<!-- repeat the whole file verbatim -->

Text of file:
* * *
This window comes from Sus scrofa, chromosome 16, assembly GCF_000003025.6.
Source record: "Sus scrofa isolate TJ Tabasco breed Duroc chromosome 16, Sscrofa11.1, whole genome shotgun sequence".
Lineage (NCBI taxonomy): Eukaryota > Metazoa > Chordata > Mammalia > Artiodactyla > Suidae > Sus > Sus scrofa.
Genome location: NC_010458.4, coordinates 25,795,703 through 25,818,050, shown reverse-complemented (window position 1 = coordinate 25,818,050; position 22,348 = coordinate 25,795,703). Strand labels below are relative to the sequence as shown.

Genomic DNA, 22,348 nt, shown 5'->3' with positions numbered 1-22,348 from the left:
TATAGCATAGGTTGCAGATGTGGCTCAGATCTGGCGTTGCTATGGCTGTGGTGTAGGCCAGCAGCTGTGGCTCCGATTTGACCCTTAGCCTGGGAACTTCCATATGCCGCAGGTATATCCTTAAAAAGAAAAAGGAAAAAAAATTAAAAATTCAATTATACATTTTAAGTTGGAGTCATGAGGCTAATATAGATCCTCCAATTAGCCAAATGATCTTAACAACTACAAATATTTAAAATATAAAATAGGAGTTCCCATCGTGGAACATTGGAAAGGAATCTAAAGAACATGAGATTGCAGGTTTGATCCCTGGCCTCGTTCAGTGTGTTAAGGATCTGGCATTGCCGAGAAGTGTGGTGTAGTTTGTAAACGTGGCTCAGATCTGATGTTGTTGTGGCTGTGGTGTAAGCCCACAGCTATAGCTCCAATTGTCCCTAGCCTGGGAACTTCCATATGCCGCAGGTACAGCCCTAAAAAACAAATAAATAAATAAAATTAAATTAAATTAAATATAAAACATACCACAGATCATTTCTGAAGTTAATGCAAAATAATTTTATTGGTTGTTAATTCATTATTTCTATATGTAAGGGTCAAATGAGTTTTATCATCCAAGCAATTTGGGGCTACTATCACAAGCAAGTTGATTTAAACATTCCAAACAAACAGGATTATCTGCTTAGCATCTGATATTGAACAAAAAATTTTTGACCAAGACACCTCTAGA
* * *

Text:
This window comes from Sus scrofa, chromosome 16, assembly GCF_000003025.6.
Source record: "Sus scrofa isolate TJ Tabasco breed Duroc chromosome 16, Sscrofa11.1, whole genome shotgun sequence".
Lineage (NCBI taxonomy): Eukaryota > Metazoa > Chordata > Mammalia > Artiodactyla > Suidae > Sus > Sus scrofa.
Genome location: NC_010458.4, coordinates 25,795,703 through 25,818,050, shown reverse-complemented (window position 1 = coordinate 25,818,050; position 22,348 = coordinate 25,795,703). Strand labels below are relative to the sequence as shown.

Genomic DNA, 22,348 nt, shown 5'->3' with positions numbered 1-22,348 from the left:
TATAGCATAGGTTGCAGATGTGGCTCAGATCTGGCGTTGCTATGGCTGTGGTGTAGGCCAGCAGCTGTGGCTCCGATTTGACCCTTAGCCTGGGAACTTCCATATGCCGCAGGTATATCCTTAAAAAGAAAAAGGAAAAAAAATTAAAAATTCAATTATACATTTTAAGTTGGAGTCATGAGGCTAATATAGATCCTCCAATTAGCCAAATGATCTTAACAACTACAAATATTTAAAATATAAAATAGGAGTTCCCATCGTGGAACATTGGAAAGGAATCTAAAGAACATGAGATTGCAGGTTTGATCCCTGGCCTCGTTCAGTGTGTTAAGGATCTGGCATTGCCGAGAAGTGTGGTGTAGTTTGTAAACGTGGCTCAGATCTGATGTTGTTGTGGCTGTGGTGTAAGCCCACAGCTATAGCTCCAATTGTCCCTAGCCTGGGAACTTCCATATGCCGCAGGTACAGCCCTAAAAAACAAATAAATAAATAAAATTAAATTAAATTAAATATAAAACATACCACAGATCATTTCTGAAGTTAATGCAAAATAATTTTATTGGTTGTTAATTCATTATTTCTATATGTAAGGGTCAAATGAGTTTTATCATCCAAGCAATTTGGGGCTACTATCACAAGCAAGTTGATTTAAACATTCCAAACAAACAGGATTATCTGCTTAGCATCTGATATTGAACAAAAAATTTTTGACCAAGACACCTCTAGA